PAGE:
Expressions... of our times!!! (Art Beyond Mart)1st-June-2009 till 21st-June-2009
Galerie Art Eterne F 228, Lado Sarai Village, (Next to Mother Dairy) New Delhi - 110 030
In the October, 1944, when Europe tied in the Second World War, was freshly entering into a major phase of economic depression, TS Eliot was giving his presidential lecture at the Virgil Society of London. In his speech Eliot never spoke of economic hardships or the Great War, but only obliquely mentioned to “the accident of the present time”. To Eliot, war and depression were nothing but accidents of a time. Eliot was fifty six then and had passed away a few years later without any regret for his time. But his stoicism continues to remain a trademark of artists even to this date.
Today when the world economy is in shambles and we are entering the third quarter of what is now been established as a recession, there is one community that continues to remain undeterred: the community of artists. The past one year had not been very good to them. The first half of this year also remained Luke warm. Yet the best of India’s artists have not been found complaining. Rather many have simply entered a cocoon to remain immersed in their art in these hard times, only to come out occasionally and take stock of the world.
This is one such occasion. After a long time, 15 of Indian Art’s best names have come out to hold a show of their latest works in New Delhi. Galerie Art Eterne, the sublime and the ever encouraging patron of New Delhi’s avant-garde has been a key figure in bringing these myriad artists to a common platform. But the effort was worth undertaking; worth not only for Galerie Art Eterne, but also for all these artists and the art lovers of India’s capital who had been craving for a show like this for the past one and a half year.
One unique feature of this show is that Galerie Art Eterne had given full freedom to all the artists to put up whatever the artists felt like. This encouraged the artists to put forward rare experimentative works which are seldom shown in public shows as well as works of established styles.
Sanjay Bhattacharya for example has submitted one of his signature style works on canvas but along side that the viewer would also be seeing three paper works drawn in different styles, hitherto not seen.
P Shivani Bharadwaj has submitted two works with images of empty chairs, drawn in fast impasto style, reminding one of her immense control over the brush. Though still-life in features, they give a rare essence of abstraction also. Similarly Mohan Singh’s paintings show the strength of lines as his youth icons float on the canvases smiling and mocking the viewers.
Sudip Roy has submitted one work from his famous Charulata series, but alongside, one can also see his experimentation in the realm of abstracts. Ajay Jharotia has submitted three works which are though primarily figurative, but show distortions akin to cubist art. Cerebral and complex, these works are markedly different from his previous ones.
Devajyoti Ray has submitted four of his usual signature style of works, pseudo-realist in genre. But what is unexpected here is that for the first time the viewers would get a glimpse of his latest series made in tribute to Bridget Riley, once his primary source of inspiration. For inspiration, Krishnendu Porel however never had to cross the seven seas. His inspiration comes from his city of childhood which intermingles in his work presented in a semi-cubist format.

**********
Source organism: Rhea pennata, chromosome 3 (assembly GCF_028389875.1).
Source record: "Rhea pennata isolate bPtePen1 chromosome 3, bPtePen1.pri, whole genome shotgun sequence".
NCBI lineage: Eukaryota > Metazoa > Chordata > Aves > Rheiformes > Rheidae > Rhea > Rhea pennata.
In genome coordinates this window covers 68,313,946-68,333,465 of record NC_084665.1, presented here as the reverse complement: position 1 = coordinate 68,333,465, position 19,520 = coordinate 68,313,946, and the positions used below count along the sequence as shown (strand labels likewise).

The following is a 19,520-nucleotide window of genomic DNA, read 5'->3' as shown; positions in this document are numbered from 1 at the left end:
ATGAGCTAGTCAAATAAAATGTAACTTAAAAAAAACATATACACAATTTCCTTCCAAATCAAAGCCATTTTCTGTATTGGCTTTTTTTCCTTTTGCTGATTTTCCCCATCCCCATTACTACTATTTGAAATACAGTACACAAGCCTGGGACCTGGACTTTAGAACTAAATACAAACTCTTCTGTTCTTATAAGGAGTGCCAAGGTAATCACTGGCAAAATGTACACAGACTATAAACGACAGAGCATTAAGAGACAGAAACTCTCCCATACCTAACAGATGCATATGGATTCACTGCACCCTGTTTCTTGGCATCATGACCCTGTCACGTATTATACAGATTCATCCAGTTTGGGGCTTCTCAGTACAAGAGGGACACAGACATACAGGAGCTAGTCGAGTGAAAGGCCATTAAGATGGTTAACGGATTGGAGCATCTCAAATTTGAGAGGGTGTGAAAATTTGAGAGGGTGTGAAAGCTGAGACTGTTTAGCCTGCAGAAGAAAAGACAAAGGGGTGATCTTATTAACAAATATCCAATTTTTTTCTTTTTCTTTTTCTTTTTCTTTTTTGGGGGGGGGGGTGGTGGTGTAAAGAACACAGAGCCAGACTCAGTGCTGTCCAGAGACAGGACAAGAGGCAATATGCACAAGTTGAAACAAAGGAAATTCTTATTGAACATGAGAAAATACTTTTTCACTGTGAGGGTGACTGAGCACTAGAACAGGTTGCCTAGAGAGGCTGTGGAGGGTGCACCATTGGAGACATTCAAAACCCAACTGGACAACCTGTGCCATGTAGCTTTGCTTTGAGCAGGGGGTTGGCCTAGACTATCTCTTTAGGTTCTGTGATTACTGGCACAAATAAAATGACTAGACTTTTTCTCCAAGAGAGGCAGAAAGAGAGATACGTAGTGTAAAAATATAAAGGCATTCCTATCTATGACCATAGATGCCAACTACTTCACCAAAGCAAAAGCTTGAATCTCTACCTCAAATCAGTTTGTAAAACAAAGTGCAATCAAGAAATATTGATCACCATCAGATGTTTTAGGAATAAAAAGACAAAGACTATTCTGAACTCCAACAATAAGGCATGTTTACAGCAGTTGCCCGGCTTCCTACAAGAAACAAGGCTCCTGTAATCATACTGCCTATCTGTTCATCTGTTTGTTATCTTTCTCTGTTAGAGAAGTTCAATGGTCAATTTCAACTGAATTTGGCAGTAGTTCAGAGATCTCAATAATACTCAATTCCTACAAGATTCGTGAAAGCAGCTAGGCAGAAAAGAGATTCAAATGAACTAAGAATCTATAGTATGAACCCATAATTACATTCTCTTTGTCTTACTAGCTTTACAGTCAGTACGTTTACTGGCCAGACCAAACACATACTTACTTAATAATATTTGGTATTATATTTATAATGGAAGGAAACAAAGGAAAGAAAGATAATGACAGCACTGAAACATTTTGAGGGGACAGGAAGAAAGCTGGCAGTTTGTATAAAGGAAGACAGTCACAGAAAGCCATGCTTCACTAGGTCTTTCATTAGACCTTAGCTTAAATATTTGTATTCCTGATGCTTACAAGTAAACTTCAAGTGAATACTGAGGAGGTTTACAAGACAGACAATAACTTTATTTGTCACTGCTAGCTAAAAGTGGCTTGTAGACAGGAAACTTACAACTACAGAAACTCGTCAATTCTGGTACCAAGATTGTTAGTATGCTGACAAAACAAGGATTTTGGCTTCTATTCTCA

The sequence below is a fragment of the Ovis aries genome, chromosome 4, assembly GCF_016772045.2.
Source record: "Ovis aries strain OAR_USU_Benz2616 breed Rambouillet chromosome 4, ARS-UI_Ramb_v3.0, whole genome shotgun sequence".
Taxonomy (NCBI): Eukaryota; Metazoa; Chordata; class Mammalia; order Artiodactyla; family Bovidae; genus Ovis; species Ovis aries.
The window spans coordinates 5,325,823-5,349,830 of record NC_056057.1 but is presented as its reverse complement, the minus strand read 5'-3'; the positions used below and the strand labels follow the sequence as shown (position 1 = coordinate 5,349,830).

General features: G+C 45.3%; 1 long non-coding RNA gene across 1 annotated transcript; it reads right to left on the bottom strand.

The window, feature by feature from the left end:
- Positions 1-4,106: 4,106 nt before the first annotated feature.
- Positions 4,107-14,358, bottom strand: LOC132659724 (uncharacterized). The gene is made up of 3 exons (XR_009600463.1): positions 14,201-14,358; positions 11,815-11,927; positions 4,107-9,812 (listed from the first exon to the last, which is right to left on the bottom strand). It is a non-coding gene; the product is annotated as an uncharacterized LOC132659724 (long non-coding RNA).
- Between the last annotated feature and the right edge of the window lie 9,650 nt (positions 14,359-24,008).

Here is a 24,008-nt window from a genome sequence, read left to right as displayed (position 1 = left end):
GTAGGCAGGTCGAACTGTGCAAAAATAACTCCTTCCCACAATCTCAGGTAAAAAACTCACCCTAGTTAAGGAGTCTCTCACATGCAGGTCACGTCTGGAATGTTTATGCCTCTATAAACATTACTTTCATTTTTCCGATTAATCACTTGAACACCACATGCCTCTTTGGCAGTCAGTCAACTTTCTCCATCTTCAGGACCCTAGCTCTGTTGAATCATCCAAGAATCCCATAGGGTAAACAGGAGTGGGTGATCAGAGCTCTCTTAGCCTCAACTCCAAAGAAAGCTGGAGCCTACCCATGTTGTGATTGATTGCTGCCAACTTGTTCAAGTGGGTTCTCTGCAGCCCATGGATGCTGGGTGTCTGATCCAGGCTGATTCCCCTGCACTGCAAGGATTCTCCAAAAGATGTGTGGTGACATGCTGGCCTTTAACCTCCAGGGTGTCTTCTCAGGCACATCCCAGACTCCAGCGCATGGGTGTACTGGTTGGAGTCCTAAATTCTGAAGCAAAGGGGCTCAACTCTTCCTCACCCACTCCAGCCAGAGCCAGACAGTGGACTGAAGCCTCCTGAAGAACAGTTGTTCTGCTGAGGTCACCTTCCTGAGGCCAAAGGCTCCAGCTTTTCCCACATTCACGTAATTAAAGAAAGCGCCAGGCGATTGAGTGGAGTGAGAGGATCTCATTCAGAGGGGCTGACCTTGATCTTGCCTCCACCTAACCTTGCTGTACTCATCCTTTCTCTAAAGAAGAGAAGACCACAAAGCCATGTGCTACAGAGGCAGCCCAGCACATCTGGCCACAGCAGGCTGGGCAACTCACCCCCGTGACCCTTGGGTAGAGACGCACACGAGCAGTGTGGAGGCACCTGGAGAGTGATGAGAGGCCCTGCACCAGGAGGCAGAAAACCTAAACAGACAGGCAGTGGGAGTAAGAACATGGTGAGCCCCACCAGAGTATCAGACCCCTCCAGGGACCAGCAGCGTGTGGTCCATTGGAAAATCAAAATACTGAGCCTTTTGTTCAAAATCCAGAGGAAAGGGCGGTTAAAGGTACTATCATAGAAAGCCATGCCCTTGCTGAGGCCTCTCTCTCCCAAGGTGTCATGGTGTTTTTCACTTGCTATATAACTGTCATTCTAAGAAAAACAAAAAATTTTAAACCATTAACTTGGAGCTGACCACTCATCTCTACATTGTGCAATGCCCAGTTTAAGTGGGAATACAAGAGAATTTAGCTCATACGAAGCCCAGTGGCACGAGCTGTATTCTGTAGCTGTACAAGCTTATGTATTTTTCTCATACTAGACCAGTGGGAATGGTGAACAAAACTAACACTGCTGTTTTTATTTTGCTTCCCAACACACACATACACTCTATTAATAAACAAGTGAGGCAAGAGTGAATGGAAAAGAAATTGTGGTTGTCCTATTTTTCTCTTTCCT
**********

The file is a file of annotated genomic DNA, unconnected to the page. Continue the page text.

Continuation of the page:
Cubism is also the format chosen by veteran artist Niren Sengupta, who is the oldest in the group. But instead of getting a distortion of faces as is normally the end result of cubist works, Sengupta’s works show coherence and flush of colours. The other veteran artist in the show is Jai Jharotia. Slow in pace and mild in rhythm, different from the youngsters in the show, Jharotia’s works present an attempt to give voice to the living world of flora and fauna. One wonders if Jharotia has only tried to provide eloquence to his animals, or remind us to understand the sublimal eloquence already existing in the nature.
Laxman Aley has moved a lot from his earlier styles which were commercially very successful. The new style looks more detailed, more elaborate. Detailing is also a feature of Manoj Nayak’s works. In his works, men and women of ordinary backgrounds involved in everyday affairs come out in strong lines and bold colours.
Anand Goswami has submitted four works that give the impression old Indian temple paintings. Colours in droplets, sometimes covered by other layers make these paintings look like excavated murals. Like him, Rupak Goswami’s main theme also happens to be Indian mythology, but here the works are bolder and brighter. Contrasting colours and good drawing form the basis of these visually beautiful works.
Most of the artists who have exhibited their works in the show cannot be classified as either pure realist or pure abstractionist, apart from two: Vijender Sharma and Raushanallah Y. The former has submitted two works of almost photographic precision. Raushanallah on the other hand has submitted his signature style of pure abstracts rolling and rocking in waves of colours.
The coming together of such established and emerging names of the India’s versatile art world under the roof of Galerie Art Eterne at a time like this is definitely going to bring back the exuberance that was once a part of the our regular art scene is a momentous matter. One can only wonder at the expressions of our times.
A R Raju
List of Participating Artists
Niren Sen Gupta
P Shivani Bharadwaj